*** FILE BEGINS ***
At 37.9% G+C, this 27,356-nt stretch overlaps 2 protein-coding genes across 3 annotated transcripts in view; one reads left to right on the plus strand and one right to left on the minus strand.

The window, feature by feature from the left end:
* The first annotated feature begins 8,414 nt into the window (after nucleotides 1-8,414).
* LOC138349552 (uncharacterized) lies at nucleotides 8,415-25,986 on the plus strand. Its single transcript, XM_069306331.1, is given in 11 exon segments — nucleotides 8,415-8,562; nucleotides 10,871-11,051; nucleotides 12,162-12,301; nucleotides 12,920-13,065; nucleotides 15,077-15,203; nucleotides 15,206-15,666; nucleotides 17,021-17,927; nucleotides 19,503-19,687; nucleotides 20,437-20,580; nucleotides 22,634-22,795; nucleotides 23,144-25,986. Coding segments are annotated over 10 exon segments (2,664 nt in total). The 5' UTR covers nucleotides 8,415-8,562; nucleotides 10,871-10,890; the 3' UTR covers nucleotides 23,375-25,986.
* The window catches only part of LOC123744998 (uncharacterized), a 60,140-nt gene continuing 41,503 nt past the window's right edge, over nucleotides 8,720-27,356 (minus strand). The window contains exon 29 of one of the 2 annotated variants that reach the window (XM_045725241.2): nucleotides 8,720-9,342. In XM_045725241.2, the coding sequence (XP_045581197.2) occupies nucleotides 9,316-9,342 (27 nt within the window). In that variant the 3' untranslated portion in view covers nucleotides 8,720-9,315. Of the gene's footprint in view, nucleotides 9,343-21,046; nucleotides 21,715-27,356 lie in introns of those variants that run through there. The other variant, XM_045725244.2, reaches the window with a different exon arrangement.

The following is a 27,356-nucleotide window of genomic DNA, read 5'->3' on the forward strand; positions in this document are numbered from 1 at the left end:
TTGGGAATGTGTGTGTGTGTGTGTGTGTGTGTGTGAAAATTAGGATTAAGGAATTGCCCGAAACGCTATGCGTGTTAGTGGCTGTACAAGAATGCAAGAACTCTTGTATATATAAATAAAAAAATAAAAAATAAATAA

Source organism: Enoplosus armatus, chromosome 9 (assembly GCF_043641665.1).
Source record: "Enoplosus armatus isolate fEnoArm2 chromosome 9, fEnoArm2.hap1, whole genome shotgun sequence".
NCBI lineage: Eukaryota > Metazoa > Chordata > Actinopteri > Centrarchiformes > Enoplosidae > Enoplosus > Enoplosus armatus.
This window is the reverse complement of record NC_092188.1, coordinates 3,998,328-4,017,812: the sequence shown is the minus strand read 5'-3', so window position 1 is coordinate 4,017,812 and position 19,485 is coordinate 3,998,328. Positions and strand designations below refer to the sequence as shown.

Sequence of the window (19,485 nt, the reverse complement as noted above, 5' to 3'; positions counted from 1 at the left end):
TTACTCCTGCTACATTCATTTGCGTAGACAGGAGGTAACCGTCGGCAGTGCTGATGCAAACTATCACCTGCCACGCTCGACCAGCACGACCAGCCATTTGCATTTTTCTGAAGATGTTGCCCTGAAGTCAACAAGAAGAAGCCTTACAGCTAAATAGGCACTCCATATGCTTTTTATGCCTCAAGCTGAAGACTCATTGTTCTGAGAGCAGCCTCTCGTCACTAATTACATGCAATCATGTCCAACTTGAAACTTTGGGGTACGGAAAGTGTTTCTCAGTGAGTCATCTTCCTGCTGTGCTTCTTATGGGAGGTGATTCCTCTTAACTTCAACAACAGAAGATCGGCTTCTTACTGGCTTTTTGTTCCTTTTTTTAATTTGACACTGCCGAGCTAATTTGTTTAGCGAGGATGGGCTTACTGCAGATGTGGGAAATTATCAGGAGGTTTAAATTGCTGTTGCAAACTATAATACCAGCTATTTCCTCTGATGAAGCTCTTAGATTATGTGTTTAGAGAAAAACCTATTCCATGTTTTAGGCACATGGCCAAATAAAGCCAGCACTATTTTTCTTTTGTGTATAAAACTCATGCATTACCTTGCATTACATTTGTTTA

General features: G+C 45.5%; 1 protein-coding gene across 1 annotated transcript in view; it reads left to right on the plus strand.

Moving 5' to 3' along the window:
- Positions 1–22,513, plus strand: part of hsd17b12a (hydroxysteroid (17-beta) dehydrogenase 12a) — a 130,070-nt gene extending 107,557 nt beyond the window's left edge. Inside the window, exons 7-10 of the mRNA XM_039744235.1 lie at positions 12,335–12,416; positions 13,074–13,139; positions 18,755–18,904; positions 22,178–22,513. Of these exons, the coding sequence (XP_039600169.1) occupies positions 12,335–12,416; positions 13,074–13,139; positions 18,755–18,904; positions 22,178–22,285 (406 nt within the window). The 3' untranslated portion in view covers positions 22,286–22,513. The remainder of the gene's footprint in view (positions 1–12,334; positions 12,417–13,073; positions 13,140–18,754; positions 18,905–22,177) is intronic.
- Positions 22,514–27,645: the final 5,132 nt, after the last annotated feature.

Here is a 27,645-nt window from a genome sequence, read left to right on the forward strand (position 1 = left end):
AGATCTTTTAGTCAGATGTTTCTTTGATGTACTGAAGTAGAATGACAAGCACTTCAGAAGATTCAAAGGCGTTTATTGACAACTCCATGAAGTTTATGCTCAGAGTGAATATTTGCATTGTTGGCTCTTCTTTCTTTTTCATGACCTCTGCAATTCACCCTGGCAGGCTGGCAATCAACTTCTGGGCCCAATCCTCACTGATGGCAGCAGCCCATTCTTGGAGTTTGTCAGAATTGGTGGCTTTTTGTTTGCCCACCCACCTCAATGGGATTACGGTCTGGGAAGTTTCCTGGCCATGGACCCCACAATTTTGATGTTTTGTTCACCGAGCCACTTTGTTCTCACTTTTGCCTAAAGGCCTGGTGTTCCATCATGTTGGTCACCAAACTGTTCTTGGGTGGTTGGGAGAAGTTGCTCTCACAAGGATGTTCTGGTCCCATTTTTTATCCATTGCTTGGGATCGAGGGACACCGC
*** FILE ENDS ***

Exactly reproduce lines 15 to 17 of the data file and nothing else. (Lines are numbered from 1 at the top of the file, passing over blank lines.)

Moving 5' to 3' along the window:
- Positions 1–22,513, plus strand: part of hsd17b12a (hydroxysteroid (17-beta) dehydrogenase 12a) — a 130,070-nt gene extending 107,557 nt beyond the window's left edge. Inside the window, exons 7-10 of the mRNA XM_039744235.1 lie at positions 12,335–12,416; positions 13,074–13,139; positions 18,755–18,904; positions 22,178–22,513. Of these exons, the coding sequence (XP_039600169.1) occupies positions 12,335–12,416; positions 13,074–13,139; positions 18,755–18,904; positions 22,178–22,285 (406 nt within the window). The 3' untranslated portion in view covers positions 22,286–22,513. The remainder of the gene's footprint in view (positions 1–12,334; positions 12,417–13,073; positions 13,140–18,754; positions 18,905–22,177) is intronic.
- Positions 22,514–27,645: the final 5,132 nt, after the last annotated feature.